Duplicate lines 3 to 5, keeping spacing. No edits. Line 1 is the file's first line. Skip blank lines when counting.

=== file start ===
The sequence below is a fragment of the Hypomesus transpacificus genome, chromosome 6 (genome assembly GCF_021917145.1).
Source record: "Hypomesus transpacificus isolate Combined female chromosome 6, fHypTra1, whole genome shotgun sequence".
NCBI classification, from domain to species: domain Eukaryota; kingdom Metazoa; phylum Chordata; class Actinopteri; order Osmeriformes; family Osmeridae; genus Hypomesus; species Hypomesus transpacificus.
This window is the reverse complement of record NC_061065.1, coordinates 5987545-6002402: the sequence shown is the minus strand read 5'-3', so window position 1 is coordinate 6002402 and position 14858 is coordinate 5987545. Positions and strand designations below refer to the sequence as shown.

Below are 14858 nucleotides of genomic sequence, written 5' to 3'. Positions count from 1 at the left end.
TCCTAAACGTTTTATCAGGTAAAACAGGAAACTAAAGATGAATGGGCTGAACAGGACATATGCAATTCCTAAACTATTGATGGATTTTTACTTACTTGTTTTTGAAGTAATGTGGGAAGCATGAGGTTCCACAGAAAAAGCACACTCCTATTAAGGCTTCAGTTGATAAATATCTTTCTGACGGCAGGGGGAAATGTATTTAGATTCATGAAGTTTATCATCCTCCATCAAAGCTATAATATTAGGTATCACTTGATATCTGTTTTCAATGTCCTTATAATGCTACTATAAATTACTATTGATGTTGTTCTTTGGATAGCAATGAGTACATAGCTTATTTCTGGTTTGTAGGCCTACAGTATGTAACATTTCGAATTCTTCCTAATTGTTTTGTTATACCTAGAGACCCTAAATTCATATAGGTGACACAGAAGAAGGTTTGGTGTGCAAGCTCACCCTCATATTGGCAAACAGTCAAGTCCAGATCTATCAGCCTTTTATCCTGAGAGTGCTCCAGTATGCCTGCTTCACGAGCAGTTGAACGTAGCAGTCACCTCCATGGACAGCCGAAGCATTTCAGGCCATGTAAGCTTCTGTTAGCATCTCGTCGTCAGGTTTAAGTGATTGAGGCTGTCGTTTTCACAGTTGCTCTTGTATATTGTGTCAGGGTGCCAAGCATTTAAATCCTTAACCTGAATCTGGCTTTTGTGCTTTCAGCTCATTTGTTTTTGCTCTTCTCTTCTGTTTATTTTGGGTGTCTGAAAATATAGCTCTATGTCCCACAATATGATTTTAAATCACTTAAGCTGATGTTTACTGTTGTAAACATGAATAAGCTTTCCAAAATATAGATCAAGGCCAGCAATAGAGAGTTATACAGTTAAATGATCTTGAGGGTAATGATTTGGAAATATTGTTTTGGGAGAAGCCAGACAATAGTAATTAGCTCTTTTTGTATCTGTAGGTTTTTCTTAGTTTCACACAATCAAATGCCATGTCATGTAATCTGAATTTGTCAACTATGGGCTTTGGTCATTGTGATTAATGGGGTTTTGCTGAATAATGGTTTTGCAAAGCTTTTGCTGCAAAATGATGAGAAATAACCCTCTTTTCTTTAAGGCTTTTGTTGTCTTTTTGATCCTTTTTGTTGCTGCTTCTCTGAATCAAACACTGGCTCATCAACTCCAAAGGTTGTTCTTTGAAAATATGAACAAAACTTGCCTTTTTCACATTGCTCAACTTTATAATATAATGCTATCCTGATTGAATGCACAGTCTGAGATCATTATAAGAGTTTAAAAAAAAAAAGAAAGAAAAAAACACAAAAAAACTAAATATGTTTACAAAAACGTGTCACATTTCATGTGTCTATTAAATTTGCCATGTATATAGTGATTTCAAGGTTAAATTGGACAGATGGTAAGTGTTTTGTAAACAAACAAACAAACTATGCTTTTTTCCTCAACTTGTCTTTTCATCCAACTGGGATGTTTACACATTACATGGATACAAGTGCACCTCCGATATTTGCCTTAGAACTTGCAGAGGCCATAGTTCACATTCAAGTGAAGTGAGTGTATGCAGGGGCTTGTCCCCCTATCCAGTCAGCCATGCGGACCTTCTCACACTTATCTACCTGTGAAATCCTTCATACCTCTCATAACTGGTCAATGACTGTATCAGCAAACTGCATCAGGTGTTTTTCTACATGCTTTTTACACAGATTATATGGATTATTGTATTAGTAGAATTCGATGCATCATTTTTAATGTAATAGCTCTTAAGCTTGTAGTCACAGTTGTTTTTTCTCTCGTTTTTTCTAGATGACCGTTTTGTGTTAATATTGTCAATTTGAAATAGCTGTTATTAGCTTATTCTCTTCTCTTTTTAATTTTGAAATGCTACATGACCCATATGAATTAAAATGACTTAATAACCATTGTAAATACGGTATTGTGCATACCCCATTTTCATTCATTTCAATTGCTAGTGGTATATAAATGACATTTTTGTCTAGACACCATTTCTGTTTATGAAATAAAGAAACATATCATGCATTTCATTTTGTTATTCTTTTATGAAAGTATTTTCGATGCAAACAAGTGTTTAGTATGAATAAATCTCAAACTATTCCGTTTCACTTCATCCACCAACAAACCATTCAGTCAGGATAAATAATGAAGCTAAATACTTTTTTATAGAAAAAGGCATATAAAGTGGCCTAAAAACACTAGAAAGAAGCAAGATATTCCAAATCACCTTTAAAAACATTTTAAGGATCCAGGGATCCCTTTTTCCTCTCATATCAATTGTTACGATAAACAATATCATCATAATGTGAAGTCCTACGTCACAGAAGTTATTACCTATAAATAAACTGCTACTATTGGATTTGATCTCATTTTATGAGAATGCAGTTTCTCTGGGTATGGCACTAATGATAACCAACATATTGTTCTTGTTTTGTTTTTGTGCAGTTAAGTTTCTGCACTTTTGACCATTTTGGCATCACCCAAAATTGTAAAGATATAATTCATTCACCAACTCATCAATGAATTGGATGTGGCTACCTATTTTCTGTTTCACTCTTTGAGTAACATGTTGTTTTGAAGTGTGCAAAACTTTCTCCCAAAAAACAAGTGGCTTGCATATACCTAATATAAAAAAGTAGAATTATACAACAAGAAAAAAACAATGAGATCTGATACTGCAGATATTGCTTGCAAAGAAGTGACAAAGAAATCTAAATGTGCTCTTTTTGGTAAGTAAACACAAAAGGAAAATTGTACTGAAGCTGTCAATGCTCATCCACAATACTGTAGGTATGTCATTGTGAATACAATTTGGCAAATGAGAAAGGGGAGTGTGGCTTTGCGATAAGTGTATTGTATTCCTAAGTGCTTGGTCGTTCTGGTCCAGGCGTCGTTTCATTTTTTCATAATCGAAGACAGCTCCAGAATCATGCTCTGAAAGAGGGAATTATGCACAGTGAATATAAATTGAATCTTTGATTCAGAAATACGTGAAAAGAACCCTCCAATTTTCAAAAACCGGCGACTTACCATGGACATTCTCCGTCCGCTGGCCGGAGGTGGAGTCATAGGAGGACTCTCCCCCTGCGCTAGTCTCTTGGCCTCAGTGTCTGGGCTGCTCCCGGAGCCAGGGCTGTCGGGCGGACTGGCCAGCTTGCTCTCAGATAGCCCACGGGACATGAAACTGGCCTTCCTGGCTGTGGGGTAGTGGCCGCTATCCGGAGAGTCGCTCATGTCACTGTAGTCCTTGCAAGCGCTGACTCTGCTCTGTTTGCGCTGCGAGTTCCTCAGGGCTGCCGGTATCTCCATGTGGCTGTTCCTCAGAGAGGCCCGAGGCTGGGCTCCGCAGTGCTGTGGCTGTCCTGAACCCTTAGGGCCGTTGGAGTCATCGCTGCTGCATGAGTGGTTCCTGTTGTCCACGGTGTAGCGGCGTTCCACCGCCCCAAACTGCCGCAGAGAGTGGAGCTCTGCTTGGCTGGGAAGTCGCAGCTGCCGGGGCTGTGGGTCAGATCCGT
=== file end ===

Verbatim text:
NCBI classification, from domain to species: domain Eukaryota; kingdom Metazoa; phylum Chordata; class Actinopteri; order Osmeriformes; family Osmeridae; genus Hypomesus; species Hypomesus transpacificus.
This window is the reverse complement of record NC_061065.1, coordinates 5987545-6002402: the sequence shown is the minus strand read 5'-3', so window position 1 is coordinate 6002402 and position 14858 is coordinate 5987545. Positions and strand designations below refer to the sequence as shown.

Below are 14858 nucleotides of genomic sequence, written 5' to 3'. Positions count from 1 at the left end.